Signs and Wonders: More from London Rathayatra

One remarkable story from Sunday’s London Rathayatra was about the large group of deaf tourists who came to Trafalgar Square during the afternoon. They were being guided around that part of central London and, being attracted by all the colourful tents, began to mingle with the crowds. When it came time for a full explanation as to what the festival was all about, along came a member of ISKCON’s deaf group, who promptly jumped up on a bench and started to give a class on the history and theology of the event, using only sign language.

Now, there’s nothing quite like watching a deaf man get excited about explaining philosophy, especially a philosophy which places such a great emphasis on hearing divine sound within the form of a mantra. Just how do you tell that particular piece of good news to a large audience who cannot hear anything – let alone mantras. But he did. And he did so with such great passion that he drew another large crowd of hearing people who stood in amazement to watch the spectacle.

His hands moved quickly, forming letters through finger signs; words and expressions through gestures. And all the while, a smile on his face that told the people he was sharing something that gave him great joy. Even those who couldn’t understand sign language were smiling, sharing in his enthusiasm.

Amazing as it may seem, here in London we have a growing number of deaf people – not just ‘hearing impaired’ but completely deaf – who have begun chanting. They explain that they hear the mantra not in their ears but within their heart. It just shows that there’s no material bar to spiritual practise.

Of course, when it comes to philosophy, there’s Vedic concepts that don’t have any good English words; only the Sanskrit language will do. So just how do you translate ancient Sanskrit into British sign language? Well, the required ingredients are enthusiasm, determination, ingenuity and perseverance. You really have to want to get your message over to deaf and hard-of-hearing people.

Thats why ‘Radha Krishna Deaf Association’ was created, a group of people who can now communicate some pretty subtle stuff through their fingers. They meet up for discussions and classes, and have a member sign for their audience on every big occasion at the temple. There’s a book, t-shirt, and DVD of course, and a growing number of deaf people who think that Krishna consciousness is just what they are looking for.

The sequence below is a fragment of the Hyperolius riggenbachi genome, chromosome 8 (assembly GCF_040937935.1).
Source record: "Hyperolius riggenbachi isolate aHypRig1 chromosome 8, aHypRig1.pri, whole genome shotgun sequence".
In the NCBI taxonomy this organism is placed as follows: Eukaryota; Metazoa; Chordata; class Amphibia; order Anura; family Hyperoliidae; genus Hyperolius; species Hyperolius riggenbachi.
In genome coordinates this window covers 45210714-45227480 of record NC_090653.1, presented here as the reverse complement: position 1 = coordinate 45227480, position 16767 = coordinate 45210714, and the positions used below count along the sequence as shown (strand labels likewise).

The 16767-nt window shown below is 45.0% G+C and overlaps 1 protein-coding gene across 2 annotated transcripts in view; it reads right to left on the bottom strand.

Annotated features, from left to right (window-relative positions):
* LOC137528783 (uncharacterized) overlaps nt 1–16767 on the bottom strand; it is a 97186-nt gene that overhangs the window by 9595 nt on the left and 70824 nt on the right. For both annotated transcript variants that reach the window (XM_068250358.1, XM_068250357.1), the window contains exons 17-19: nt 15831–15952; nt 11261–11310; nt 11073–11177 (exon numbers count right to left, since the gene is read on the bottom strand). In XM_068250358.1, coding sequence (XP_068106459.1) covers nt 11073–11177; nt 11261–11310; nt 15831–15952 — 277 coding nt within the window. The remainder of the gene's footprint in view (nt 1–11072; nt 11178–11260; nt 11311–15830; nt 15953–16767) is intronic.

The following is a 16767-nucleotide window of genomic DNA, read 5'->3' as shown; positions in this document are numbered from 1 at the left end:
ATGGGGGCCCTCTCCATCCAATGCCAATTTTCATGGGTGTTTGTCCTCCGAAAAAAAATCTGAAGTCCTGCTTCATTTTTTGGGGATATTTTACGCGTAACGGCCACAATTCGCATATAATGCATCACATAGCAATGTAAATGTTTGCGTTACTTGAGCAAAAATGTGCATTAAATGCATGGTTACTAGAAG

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2 responses to “Signs and Wonders: More from London Rathayatra

  1. Hare Krishna. Something that the Radha Krishna Deaf Association may want to consider is Cued Speech: a method of communicating for the deaf and hard of hearing that gives visual access to spoken language by using a combination of hand gestures and positions to represent an accurate phonological model of spoken language. Any spoken language.

    The original motivation for the development of Cued Speech is literacy. The idea is that mastering the phonemic base of spoken languages is the key to learning a spoken language in all its forms including reading, writing, speaking, and comprehension. Research indicates that higher levels of literacy can be achieved using Cued Speech than is typically achieved through other methods; something to consider in regard to reading Srila Prabhupada’s books. It also complements other forms of communication such as sign language and accelerates the recognition of sound received through Cochlear implants.

    I bring this to your attention because, in addition to the literacy aspect, our tradition is phonemic in nature – transcendental sound vibration – and I would think that a visual system that accurately communicates the phonemic elements of an aural tradition to the deaf and hard of hearing might be helpful.

    I became aware of Cued Speech because we are currently producing several videos for the organization in America that disseminates information about Cued Speed: The National Cued Speech Association. You can get more information about Cued Speech for any language at their web site:

    Your servant,
    Hari-kirtana dasa

  2. Thank you for this information Hari-kirtan prabhu. I will pass it on to the relevant devotees. I visited your site and loved the films. Your company logo is a very good piece of work.

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